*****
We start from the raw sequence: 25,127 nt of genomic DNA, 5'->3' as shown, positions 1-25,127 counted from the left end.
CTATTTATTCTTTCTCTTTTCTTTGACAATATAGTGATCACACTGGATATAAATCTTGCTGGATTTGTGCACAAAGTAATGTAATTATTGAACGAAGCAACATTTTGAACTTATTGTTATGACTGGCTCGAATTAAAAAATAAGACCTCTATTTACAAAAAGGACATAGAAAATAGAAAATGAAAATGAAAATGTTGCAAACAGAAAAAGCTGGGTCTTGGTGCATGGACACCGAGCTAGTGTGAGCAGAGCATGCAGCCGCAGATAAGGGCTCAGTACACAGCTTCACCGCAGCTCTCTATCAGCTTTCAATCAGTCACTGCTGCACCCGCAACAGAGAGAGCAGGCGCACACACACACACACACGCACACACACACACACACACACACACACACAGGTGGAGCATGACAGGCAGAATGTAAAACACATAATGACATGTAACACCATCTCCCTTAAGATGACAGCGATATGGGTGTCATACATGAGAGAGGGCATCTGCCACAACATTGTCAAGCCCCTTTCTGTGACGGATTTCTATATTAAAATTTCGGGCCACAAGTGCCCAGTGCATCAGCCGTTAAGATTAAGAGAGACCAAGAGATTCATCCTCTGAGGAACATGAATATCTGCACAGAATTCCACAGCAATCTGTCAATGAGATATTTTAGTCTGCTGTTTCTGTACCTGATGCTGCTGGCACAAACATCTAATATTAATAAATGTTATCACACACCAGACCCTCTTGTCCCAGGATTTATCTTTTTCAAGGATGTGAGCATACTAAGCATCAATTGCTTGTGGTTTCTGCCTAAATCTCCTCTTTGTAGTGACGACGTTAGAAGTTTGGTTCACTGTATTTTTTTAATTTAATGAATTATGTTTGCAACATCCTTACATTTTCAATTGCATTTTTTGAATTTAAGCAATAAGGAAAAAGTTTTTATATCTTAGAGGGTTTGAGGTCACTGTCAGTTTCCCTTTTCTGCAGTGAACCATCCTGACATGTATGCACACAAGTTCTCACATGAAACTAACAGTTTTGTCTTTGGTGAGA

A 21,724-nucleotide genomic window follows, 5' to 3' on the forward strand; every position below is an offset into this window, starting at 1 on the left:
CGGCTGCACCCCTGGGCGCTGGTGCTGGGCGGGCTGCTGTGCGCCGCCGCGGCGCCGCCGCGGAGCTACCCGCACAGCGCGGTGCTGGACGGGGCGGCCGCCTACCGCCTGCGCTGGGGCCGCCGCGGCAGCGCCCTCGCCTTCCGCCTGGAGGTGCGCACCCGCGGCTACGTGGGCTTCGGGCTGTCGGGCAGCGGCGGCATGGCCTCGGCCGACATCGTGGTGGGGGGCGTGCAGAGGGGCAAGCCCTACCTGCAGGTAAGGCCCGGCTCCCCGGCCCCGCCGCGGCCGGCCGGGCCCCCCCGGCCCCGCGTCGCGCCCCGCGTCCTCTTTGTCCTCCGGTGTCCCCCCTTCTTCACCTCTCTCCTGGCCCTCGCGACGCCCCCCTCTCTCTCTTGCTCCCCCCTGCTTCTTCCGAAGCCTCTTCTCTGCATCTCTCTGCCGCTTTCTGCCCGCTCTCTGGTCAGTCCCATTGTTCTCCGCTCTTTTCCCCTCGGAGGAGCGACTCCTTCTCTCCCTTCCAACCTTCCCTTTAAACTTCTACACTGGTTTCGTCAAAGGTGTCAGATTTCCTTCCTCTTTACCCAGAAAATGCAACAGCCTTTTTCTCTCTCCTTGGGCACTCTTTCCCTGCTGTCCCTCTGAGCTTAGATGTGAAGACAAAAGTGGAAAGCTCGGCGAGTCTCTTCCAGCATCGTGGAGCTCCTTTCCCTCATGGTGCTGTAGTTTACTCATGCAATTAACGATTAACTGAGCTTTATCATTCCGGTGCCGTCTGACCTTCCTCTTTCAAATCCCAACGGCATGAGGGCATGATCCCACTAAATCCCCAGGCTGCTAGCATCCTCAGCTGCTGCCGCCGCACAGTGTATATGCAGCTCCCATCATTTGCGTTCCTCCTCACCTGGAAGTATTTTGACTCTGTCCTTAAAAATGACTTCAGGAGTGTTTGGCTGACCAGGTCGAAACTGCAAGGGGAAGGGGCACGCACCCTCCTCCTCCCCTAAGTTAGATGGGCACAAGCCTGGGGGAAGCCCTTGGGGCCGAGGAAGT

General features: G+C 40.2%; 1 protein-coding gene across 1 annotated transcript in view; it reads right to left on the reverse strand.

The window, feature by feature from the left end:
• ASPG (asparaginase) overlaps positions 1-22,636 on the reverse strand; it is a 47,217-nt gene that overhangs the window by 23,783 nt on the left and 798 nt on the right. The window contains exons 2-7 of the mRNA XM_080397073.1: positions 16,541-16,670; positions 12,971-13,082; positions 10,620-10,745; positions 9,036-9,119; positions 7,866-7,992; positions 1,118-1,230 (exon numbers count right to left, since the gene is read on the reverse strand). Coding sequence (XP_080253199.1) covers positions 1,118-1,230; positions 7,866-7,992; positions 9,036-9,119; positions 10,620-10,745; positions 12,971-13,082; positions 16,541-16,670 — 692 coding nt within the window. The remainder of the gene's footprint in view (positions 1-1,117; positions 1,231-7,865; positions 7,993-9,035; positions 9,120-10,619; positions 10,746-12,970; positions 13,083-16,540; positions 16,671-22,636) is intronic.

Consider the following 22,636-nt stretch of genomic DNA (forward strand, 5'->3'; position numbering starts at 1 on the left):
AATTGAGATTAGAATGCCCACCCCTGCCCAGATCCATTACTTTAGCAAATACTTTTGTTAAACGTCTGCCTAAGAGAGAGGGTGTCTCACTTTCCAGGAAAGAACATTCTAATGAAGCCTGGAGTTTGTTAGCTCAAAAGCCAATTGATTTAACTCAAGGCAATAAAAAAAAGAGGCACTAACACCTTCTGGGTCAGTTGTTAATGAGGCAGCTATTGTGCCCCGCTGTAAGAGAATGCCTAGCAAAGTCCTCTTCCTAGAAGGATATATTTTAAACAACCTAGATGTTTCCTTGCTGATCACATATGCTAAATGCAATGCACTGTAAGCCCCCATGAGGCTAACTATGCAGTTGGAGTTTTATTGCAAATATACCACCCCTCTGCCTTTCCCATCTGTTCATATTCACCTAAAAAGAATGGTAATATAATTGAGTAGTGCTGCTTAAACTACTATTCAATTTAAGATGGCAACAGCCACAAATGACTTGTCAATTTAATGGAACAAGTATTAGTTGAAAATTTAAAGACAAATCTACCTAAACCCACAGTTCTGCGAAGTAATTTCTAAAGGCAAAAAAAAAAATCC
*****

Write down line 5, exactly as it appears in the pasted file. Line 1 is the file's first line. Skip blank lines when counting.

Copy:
General features: G+C 40.2%; 1 protein-coding gene across 1 annotated transcript in view; it reads right to left on the reverse strand.